Dr Karen Wise & Dr Mirjam James: Lecture Details and Video
Karen Wise, Mirjam James, University of Cambridge
Wednesday 21 March 2012
Learning to be a creative performer: An investigation of one-to-one lessons
To date, aspects of musical creativity have mostly been looked at in connection with creating new musical material rather than reproducing existing material. But for a performing musician the development of an individual artistic voice and the ability to play repertoire in a fresh and unique way can become ‘a matter of huge personal significance, even financial survival’ (Lehmann, Sloboda, & Woody, 2007, p. 85).
This paper concentrates on gaining a better understanding of concepts of creativity in performance and aspects of creative learning in a conservatoire environment. It focuses on two research questions. First, what practices and experiences do conservatoire teachers and students identify as being either ‘creative’ or important for developing creative or original performance? Second, what does this reveal about creative processes and the development of creativity as experienced by high-level musicians in this teaching and learning context? A focus-group study will be summarised by way of introduction before the results of an observational study of one-to-one lessons are elaborated. Both studies are part of a research project entitled ‘Creative Learning and “Original” Musical Performance’ within the AHRC research centre CMPCP.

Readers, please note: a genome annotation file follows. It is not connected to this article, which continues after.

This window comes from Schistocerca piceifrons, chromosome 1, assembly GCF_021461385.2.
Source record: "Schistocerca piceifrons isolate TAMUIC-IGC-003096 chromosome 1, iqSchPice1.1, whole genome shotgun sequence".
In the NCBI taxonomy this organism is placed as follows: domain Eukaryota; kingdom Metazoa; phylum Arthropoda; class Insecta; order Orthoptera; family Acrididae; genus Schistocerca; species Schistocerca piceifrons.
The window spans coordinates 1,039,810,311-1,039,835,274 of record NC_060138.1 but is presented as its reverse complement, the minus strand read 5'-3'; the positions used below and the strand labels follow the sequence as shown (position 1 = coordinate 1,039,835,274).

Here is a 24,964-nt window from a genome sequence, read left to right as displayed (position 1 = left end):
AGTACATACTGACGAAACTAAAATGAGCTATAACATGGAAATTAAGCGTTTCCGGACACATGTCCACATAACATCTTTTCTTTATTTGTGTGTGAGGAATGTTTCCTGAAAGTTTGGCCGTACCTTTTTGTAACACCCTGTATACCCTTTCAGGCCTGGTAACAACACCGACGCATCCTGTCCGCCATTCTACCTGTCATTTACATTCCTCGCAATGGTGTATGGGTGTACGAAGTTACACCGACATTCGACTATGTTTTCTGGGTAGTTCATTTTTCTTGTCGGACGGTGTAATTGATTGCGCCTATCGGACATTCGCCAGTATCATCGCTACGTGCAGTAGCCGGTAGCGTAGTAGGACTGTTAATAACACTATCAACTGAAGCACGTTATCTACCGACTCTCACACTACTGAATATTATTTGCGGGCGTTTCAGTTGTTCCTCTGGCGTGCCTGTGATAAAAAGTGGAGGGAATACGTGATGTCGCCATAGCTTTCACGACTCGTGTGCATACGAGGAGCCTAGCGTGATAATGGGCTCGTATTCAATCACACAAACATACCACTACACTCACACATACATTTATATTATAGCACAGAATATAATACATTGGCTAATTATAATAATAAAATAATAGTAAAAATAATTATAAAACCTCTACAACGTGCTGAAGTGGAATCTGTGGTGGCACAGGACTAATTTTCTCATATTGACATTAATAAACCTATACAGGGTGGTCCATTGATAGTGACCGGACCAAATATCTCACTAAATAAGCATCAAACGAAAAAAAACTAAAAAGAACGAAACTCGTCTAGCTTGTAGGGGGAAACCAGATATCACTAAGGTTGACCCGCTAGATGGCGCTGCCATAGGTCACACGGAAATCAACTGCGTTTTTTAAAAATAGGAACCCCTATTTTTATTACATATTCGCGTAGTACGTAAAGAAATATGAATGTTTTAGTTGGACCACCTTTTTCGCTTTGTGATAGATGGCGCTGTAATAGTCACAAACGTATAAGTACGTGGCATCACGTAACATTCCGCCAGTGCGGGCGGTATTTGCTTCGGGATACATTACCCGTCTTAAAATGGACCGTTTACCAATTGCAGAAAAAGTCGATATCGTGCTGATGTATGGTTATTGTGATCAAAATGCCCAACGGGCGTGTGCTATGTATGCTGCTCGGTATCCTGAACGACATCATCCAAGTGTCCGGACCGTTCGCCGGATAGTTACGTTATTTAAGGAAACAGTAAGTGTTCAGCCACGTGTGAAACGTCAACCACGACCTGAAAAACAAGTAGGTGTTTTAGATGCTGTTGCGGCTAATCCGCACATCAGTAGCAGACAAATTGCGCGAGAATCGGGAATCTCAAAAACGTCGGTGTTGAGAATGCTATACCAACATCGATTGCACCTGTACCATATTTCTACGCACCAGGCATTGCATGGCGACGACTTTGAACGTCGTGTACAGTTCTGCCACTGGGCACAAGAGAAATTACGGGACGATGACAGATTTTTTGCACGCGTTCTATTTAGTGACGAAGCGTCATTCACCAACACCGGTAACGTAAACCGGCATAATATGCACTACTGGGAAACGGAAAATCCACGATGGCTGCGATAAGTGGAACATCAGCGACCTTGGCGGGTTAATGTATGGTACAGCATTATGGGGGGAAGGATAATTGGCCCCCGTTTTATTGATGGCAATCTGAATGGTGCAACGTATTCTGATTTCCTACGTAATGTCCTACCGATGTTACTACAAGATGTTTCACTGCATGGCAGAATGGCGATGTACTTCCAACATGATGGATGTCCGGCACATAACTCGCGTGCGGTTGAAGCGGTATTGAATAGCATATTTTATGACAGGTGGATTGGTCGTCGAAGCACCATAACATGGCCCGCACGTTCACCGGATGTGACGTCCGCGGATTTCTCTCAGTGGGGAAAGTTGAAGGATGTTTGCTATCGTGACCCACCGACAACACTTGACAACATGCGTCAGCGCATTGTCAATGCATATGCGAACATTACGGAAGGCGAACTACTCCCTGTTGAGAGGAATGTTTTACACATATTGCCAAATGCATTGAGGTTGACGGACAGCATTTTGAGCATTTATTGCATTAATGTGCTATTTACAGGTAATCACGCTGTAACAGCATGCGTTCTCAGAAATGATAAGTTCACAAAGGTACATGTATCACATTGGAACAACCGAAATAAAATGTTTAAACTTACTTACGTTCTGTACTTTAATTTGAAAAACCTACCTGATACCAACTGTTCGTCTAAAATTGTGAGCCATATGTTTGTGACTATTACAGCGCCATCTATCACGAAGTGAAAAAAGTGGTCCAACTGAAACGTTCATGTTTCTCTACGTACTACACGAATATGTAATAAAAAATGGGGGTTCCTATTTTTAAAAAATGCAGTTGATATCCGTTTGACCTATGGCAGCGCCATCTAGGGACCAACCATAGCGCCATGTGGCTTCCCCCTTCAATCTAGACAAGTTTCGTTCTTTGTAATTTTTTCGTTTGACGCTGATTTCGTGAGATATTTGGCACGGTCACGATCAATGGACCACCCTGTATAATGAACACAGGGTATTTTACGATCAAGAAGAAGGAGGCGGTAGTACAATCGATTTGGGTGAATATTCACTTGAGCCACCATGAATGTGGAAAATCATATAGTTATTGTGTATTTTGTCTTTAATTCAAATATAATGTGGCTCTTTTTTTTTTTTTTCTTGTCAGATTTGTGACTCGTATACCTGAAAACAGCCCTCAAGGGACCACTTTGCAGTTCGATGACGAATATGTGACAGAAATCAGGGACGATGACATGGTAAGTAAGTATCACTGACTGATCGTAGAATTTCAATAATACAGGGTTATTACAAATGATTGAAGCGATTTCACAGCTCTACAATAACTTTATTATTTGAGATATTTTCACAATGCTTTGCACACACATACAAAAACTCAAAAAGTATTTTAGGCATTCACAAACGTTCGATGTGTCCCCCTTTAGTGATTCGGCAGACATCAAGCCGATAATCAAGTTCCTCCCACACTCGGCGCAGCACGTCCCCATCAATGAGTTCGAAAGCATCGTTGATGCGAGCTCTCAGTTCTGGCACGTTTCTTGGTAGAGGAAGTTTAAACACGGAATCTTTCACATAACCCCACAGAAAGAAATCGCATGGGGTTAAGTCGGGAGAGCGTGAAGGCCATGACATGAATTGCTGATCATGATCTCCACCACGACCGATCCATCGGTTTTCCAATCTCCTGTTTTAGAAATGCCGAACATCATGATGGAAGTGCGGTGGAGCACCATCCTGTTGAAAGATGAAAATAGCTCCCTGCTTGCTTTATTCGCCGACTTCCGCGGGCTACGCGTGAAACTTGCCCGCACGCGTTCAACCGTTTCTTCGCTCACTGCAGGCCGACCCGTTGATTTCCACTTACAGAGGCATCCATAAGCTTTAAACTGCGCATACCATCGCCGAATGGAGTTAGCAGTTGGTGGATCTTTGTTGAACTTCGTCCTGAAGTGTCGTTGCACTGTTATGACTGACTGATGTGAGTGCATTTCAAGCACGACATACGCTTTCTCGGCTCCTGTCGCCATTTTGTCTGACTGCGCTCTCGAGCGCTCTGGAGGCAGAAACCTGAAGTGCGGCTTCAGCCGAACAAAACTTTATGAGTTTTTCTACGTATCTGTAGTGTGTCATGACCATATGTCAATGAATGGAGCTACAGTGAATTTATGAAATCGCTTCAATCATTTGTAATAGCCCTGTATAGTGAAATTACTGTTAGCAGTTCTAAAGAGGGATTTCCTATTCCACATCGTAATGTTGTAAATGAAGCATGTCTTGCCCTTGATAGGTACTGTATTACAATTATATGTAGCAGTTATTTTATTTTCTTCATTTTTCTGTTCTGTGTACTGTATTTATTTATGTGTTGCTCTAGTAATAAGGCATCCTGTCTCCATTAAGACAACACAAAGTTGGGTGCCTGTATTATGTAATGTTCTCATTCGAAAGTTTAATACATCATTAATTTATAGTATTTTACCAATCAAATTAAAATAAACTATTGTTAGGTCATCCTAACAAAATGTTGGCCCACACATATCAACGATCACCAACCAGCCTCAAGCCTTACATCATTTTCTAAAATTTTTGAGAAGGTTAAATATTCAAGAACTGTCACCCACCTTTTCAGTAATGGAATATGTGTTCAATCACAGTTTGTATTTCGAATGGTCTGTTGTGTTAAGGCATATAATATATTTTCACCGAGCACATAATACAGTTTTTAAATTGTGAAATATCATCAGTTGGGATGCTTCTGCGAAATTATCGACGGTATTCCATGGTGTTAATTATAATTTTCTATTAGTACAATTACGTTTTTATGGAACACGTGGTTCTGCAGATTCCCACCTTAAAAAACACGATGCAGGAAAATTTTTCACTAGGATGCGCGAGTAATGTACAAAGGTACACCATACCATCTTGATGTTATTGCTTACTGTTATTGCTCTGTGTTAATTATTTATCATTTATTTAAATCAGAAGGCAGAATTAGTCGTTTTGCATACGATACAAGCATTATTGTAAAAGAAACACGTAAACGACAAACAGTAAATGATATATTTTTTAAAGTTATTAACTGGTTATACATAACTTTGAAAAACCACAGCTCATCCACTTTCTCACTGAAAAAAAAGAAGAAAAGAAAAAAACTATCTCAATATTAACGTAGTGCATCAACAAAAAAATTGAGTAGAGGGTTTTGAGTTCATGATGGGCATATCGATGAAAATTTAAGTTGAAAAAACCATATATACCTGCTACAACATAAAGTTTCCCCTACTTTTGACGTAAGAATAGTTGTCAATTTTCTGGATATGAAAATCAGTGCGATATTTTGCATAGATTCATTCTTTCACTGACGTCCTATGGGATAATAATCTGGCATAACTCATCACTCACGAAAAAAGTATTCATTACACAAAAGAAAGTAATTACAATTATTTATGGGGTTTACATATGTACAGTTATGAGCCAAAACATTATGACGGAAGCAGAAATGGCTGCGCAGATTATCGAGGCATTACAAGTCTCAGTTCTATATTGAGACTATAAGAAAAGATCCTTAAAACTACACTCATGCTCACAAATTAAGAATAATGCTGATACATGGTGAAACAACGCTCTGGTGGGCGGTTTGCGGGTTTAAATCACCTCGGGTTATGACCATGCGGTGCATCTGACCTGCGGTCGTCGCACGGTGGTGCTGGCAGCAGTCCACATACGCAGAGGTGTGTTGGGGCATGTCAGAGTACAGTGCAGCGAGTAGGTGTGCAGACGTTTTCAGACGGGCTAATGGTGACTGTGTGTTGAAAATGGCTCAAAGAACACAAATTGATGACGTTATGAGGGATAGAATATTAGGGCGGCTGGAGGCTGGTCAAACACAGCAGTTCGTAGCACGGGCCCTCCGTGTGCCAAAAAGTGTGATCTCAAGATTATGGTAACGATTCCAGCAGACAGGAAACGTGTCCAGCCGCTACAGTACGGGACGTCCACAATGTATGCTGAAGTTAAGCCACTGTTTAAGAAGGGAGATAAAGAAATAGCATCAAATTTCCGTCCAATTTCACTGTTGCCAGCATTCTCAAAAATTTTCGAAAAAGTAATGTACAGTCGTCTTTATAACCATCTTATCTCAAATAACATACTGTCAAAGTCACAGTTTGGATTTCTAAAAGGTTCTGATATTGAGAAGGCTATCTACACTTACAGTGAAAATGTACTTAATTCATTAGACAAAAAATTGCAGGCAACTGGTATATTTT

Two focus-group discussions with conservatoire teachers revealed multiple concepts of creativity, including differences between a teaching/learning environment and a performance situation. The observational study of one-to-one lessons with individual video-recall interviews incorporated an innovative participant-led approach, allowing students and teachers to reflect on their practice and collaborate in the research process. Students and teachers were asked to identify excerpts from their filmed lessons in which they felt that something new emerged in the student’s approach to the piece, the student had understood something that had not been understood before, something was learned that would help the student to be more creative in performance, or where participants felt creative in their playing or teaching. The process of reviewing and discussing chosen excerpts in video-recall interviews revealed specific ‘episodes’ of creative learning.
Concentrating on four teacher–student pairs including undergraduate and postgraduate students, the paper will discuss students’ and teachers’ approaches to the filmed material, and the understanding and interpreting of participants’ chosen extracts. The episodes shed light on creative processes over time, how improvement in one area of musical skill or understanding helps to develop aspects of another, and how tacit and indirect communication is deliberately used as a teaching tool. The study shows how specific teaching tools are perceived to support a student’s individual development towards becoming a creative performer. We reflect on the usefulness of the participant-led video-recall approach for students, teachers and researchers.
Lehmann, A. C., Sloboda, J. A., & Woody, R. H. (2007). Expression and Interpretation. In Psychology for Musicians: Understanding and acquiring the skills (pp. 85-106). New York: Oxford University Press.